One can perform two operations on a process in OS:
1. Process creation
2. Process Termination
1. Process Creation
A process during its execution can create many new processes via system call(depending upon the OS). The creating process is called the parent while the created process is called the child. Each child process may in turn create new child process. Every process in the system is identified with a process identifier(PID) which is unique for each process.
1.1 Why to create a child process?
Watch the video to understand what is the need to create a child process?
1.2 How to create a process?
A process uses a System call to create a child process. The system call will differ from OS to OS. For Unix/Linux the system call is fork().
1.3 How the child process gets its resources?
There are two ways to allocate resources to a child process:
- The operating system allocates the resources to the child from the set of resources available in the system. But this can cause problems if a process creates to many child process.
- The child process gets the resources from the set of resources available with its parent.
1.4 Execution Possibilities for parent process
- The parent process Continues to execute concurrently with its children
- The parent process Waits until some or all the children terminate. This refers to situations where the parent needs some result or value from the child. For example, suppose the parent is to execute c=a+b; while the child has to execute a=e+f; Now, the parent can not proceed until the value of ‘a’ is calculated by the child.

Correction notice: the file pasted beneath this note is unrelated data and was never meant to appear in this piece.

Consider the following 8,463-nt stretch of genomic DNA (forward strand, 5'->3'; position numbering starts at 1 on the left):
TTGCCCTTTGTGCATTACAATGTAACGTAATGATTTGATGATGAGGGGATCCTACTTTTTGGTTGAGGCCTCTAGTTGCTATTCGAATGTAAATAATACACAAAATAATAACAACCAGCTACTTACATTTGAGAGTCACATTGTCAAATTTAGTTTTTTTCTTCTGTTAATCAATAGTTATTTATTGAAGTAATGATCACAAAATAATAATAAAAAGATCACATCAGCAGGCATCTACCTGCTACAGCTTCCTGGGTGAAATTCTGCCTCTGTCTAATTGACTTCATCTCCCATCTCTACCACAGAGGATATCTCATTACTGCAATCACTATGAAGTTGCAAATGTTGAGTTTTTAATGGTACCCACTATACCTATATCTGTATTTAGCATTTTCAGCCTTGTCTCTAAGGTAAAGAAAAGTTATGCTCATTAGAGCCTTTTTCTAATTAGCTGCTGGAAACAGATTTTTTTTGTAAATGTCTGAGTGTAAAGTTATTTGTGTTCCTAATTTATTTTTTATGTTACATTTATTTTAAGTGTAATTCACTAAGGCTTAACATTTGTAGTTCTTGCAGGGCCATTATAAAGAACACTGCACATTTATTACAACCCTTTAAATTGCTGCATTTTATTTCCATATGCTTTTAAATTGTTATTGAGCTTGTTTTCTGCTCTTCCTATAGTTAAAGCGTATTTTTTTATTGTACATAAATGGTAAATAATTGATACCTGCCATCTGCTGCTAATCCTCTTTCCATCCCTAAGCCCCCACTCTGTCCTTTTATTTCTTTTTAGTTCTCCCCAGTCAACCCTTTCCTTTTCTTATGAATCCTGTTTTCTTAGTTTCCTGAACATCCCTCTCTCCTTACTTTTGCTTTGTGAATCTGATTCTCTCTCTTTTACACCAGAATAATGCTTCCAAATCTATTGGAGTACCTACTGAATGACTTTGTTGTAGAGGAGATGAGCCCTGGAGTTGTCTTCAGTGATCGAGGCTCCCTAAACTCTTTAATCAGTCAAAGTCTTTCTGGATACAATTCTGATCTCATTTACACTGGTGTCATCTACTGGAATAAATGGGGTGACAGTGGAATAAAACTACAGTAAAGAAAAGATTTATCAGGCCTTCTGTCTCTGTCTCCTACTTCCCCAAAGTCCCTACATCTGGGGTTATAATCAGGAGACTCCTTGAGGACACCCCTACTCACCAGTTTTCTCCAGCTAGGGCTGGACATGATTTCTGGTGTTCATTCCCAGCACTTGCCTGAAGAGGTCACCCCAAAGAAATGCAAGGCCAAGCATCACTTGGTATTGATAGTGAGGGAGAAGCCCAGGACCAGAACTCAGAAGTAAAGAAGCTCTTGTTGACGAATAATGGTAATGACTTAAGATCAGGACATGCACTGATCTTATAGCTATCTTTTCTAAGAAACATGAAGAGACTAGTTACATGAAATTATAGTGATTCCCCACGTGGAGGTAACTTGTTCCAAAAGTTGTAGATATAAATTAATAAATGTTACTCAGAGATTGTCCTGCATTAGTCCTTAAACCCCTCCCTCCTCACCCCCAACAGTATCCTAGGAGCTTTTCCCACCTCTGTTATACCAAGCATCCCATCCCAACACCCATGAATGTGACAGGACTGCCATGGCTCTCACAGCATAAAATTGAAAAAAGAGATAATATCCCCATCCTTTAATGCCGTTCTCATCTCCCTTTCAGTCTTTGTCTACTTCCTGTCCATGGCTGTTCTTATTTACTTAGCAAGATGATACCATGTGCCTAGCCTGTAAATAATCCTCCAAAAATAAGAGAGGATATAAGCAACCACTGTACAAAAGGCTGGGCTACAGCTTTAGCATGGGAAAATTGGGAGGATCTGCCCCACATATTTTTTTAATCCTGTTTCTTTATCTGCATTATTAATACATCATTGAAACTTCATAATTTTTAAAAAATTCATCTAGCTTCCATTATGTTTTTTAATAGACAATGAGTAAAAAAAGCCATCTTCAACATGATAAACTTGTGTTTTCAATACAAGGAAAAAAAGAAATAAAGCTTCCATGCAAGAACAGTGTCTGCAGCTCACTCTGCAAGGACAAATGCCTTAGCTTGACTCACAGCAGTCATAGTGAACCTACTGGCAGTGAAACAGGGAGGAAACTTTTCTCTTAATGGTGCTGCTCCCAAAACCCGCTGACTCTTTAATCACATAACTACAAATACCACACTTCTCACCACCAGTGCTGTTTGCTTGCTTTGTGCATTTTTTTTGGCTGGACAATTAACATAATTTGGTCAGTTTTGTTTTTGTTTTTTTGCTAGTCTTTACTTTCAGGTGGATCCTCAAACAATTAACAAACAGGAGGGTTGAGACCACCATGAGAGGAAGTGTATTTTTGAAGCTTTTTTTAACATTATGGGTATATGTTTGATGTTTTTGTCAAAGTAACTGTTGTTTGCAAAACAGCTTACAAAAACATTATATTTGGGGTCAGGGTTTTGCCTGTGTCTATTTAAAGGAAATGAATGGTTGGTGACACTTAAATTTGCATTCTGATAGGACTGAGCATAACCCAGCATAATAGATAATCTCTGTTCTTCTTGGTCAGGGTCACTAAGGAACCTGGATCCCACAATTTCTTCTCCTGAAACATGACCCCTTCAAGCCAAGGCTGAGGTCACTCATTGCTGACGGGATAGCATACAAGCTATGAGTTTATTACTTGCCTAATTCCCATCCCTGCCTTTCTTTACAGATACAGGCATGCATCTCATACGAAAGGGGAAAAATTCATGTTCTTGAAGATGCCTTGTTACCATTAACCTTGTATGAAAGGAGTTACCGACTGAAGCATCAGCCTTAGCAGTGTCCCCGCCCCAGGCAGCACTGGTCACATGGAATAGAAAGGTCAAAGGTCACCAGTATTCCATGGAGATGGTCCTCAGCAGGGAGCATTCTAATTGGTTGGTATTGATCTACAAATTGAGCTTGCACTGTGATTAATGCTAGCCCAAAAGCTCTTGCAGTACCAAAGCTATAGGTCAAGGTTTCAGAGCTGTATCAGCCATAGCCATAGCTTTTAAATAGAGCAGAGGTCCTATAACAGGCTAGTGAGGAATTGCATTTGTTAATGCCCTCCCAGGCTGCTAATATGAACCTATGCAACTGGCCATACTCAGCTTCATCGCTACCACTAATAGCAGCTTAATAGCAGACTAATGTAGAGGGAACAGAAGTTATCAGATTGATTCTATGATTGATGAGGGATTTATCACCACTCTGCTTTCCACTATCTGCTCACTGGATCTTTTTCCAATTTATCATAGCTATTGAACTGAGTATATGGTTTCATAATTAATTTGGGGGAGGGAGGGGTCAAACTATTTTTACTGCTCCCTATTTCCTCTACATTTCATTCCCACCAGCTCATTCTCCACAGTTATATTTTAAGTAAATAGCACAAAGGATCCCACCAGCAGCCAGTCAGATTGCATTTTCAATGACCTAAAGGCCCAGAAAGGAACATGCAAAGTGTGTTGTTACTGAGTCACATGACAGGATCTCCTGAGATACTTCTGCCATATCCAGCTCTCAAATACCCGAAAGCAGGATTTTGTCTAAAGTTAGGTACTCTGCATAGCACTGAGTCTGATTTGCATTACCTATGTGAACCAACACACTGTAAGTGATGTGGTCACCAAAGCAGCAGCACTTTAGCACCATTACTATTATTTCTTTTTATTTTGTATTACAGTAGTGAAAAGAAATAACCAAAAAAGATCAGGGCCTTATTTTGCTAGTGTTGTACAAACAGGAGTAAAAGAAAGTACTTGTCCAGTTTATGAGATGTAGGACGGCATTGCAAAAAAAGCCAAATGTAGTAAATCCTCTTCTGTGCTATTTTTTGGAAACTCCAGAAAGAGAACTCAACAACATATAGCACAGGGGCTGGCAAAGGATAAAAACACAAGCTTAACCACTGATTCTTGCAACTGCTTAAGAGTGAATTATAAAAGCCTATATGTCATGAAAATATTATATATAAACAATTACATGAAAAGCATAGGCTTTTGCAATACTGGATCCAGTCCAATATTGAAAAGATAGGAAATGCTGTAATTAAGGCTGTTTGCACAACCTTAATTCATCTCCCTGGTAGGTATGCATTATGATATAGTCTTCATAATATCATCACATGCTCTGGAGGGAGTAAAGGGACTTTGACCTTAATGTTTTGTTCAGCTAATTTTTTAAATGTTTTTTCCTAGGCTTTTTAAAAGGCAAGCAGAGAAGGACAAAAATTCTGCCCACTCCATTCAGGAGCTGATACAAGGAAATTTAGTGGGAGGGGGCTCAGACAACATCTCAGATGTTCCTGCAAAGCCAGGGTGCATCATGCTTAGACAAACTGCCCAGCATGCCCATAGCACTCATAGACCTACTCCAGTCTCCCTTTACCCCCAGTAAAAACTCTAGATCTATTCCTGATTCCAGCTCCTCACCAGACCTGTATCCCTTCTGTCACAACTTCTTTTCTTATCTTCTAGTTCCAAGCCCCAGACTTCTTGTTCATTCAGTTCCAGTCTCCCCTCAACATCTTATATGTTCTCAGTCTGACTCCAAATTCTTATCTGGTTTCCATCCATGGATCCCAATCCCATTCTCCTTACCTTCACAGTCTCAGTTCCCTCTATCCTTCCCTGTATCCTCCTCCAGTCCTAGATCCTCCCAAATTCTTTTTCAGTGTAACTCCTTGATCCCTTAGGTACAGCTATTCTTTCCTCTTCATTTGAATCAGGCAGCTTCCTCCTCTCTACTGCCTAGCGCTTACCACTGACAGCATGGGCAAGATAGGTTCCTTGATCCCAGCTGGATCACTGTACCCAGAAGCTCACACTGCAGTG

1.5 Address Space of child process
- Is a duplicate of the parent process – which means that the child process will also have the same code as the parent process. Thus, the code in the parent should clearly define the task for itself and the child process. (Refer the code below)
- Has a new program loaded into it
2. Process Termination
There are two methods a process can terminate:
- Normal termination – A process finishes executing its final statement. All the resources allocated to it are freed by the operating system.
- Forced Termination – a parent process can terminate its child process by invoking the appropriate system call. The parent can terminate the child due to the following reasons:
- Child exceeds its usage of resources
- Task assigned to the child is no longer required
- Parent exits and OS does not allow child to run if parent terminates
The user can also forcefully terminate a process if it is not required anymore. For example, suppose you are listening to a song on a media player and suddenly you no more want to listen to the song and want to watch a movie on television. So you close the player thus forcibly killing the process before it could complete the song.
Certain operating systems do not allow a process to exist without its parent. Now, suppose a process terminates either normally or forcibly. Then all its child process will also be killed, which may in turn kill their child process. This is called cascading termination.
PPT on Operations on Process in OS
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